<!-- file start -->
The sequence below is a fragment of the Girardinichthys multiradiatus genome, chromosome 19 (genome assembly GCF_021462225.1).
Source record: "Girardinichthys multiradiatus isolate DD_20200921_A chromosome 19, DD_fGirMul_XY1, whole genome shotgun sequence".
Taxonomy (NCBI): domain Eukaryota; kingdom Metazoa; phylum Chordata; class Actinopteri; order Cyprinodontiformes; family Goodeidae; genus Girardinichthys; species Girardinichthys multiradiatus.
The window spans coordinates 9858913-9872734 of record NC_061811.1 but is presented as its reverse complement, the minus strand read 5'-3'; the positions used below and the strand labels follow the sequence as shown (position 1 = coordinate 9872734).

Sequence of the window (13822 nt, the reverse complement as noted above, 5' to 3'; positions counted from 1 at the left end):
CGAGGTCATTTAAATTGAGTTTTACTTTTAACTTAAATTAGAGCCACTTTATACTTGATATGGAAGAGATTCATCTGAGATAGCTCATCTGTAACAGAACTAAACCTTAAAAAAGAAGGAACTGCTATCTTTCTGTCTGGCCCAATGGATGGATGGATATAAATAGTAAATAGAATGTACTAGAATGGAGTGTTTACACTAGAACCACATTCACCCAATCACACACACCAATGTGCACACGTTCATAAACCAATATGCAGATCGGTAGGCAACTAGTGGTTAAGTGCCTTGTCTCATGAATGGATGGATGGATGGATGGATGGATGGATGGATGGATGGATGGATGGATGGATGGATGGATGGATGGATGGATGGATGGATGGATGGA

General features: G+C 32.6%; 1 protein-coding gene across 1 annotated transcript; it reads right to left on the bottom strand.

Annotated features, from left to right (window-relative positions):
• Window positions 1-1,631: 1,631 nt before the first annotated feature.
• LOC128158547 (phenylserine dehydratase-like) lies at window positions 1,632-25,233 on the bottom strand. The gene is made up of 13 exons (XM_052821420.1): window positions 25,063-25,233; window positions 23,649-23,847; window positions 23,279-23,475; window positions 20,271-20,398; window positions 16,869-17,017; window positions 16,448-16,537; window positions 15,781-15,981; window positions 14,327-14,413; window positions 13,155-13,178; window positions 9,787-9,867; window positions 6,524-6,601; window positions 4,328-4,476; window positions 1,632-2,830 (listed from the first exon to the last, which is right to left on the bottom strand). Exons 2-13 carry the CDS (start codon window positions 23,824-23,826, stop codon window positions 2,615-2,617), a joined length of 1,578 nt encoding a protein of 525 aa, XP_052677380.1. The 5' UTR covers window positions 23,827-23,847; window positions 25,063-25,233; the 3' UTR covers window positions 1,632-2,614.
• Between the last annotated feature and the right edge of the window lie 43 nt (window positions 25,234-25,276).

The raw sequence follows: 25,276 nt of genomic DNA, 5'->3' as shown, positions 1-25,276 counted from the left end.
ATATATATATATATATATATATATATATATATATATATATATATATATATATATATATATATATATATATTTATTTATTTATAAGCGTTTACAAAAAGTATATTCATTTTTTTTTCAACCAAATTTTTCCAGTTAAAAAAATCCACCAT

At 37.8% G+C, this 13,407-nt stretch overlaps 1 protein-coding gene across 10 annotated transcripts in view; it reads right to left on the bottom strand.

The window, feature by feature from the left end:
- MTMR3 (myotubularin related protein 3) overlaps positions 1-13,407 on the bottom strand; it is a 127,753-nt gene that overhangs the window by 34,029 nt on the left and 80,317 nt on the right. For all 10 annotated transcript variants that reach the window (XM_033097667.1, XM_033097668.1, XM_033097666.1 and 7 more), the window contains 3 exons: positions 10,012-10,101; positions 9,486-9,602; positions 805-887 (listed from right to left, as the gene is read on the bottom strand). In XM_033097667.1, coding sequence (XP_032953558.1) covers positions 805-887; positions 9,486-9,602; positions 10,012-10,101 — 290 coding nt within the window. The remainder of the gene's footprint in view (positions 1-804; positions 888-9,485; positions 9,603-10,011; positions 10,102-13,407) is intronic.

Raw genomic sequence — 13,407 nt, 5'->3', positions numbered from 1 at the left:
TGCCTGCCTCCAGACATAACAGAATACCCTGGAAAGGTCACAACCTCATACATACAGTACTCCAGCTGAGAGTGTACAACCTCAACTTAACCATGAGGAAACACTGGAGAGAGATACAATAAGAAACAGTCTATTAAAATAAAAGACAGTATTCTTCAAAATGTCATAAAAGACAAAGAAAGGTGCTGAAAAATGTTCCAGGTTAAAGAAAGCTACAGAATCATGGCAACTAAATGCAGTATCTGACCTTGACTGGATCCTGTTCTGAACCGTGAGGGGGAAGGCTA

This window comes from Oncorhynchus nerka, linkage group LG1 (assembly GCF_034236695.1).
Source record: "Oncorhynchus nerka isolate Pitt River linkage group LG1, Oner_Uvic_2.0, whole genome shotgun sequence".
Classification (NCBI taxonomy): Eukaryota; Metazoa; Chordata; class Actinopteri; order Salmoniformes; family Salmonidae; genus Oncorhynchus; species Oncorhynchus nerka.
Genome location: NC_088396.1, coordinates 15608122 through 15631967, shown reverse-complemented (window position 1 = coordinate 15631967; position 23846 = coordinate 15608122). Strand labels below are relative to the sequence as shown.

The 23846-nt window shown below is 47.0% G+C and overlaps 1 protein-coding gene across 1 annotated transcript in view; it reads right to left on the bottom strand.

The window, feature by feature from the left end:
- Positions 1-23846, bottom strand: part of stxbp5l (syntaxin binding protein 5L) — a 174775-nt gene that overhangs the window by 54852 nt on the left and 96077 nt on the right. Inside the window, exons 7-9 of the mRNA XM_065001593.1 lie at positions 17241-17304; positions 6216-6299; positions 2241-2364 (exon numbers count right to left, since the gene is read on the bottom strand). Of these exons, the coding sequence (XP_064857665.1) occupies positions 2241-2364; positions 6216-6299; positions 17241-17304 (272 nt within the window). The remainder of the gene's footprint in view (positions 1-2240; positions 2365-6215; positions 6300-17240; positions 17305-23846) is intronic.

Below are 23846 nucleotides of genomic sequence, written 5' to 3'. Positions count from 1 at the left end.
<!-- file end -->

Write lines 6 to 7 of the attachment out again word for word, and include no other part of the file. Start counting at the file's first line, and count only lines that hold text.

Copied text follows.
CGAGGTCATTTAAATTGAGTTTTACTTTTAACTTAAATTAGAGCCACTTTATACTTGATATGGAAGAGATTCATCTGAGATAGCTCATCTGTAACAGAACTAAACCTTAAAAAAGAAGGAACTGCTATCTTTCTGTCTGGCCCAATGGATGGATGGATATAAATAGTAAATAGAATGTACTAGAATGGAGTGTTTACACTAGAACCACATTCACCCAATCACACACACCAATGTGCACACGTTCATAAACCAATATGCAGATCGGTAGGCAACTAGTGGTTAAGTGCCTTGTCTCATGAATGGATGGATGGATGGATGGATGGATGGATGGATGGATGGATGGATGGATGGATGGATGGATGGATGGATGGATGGATGGATGGATGGA

General features: G+C 32.6%; 1 protein-coding gene across 1 annotated transcript; it reads right to left on the bottom strand.